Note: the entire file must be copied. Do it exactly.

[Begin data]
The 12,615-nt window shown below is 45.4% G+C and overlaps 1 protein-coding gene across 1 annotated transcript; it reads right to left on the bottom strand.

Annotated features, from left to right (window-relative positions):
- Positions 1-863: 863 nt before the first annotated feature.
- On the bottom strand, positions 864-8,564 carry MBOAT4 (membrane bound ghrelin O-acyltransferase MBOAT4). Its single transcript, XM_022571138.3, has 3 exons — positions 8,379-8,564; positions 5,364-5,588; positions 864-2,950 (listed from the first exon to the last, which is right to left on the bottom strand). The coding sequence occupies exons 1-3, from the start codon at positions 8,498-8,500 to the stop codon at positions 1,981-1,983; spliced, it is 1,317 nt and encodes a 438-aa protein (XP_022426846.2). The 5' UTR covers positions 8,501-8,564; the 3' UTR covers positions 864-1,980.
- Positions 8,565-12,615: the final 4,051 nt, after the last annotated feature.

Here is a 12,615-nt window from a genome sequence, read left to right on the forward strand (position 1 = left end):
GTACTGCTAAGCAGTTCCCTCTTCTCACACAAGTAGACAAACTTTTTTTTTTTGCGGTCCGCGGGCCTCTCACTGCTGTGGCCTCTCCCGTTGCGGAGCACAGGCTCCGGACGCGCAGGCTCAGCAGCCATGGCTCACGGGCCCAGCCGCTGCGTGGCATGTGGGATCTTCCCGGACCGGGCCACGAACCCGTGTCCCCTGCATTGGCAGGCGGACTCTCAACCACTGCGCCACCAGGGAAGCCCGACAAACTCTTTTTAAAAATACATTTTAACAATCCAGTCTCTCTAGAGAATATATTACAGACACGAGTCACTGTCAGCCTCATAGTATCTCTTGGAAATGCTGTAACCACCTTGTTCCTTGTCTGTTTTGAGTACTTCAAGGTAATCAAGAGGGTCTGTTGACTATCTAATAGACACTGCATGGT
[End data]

The 12,615-nt window shown below is 45.4% G+C and overlaps 1 protein-coding gene across 1 annotated transcript; it reads right to left on the bottom strand.

Annotated features, from left to right (window-relative positions):
- Positions 1-863: 863 nt before the first annotated feature.
- On the bottom strand, positions 864-8,564 carry MBOAT4 (membrane bound ghrelin O-acyltransferase MBOAT4). Its single transcript, XM_022571138.3, has 3 exons — positions 8,379-8,564; positions 5,364-5,588; positions 864-2,950 (listed from the first exon to the last, which is right to left on the bottom strand). The coding sequence occupies exons 1-3, from the start codon at positions 8,498-8,500 to the stop codon at positions 1,981-1,983; spliced, it is 1,317 nt and encodes a 438-aa protein (XP_022426846.2). The 5' UTR covers positions 8,501-8,564; the 3' UTR covers positions 864-1,980.
- Positions 8,565-12,615: the final 4,051 nt, after the last annotated feature.

Here is a 12,615-nt window from a genome sequence, read left to right on the forward strand (position 1 = left end):
GTACTGCTAAGCAGTTCCCTCTTCTCACACAAGTAGACAAACTTTTTTTTTTTGCGGTCCGCGGGCCTCTCACTGCTGTGGCCTCTCCCGTTGCGGAGCACAGGCTCCGGACGCGCAGGCTCAGCAGCCATGGCTCACGGGCCCAGCCGCTGCGTGGCATGTGGGATCTTCCCGGACCGGGCCACGAACCCGTGTCCCCTGCATTGGCAGGCGGACTCTCAACCACTGCGCCACCAGGGAAGCCCGACAAACTCTTTTTAAAAATACATTTTAACAATCCAGTCTCTCTAGAGAATATATTACAGACACGAGTCACTGTCAGCCTCATAGTATCTCTTGGAAATGCTGTAACCACCTTGTTCCTTGTCTGTTTTGAGTACTTCAAGGTAATCAAGAGGGTCTGTTGACTATCTAATAGACACTGCATGGT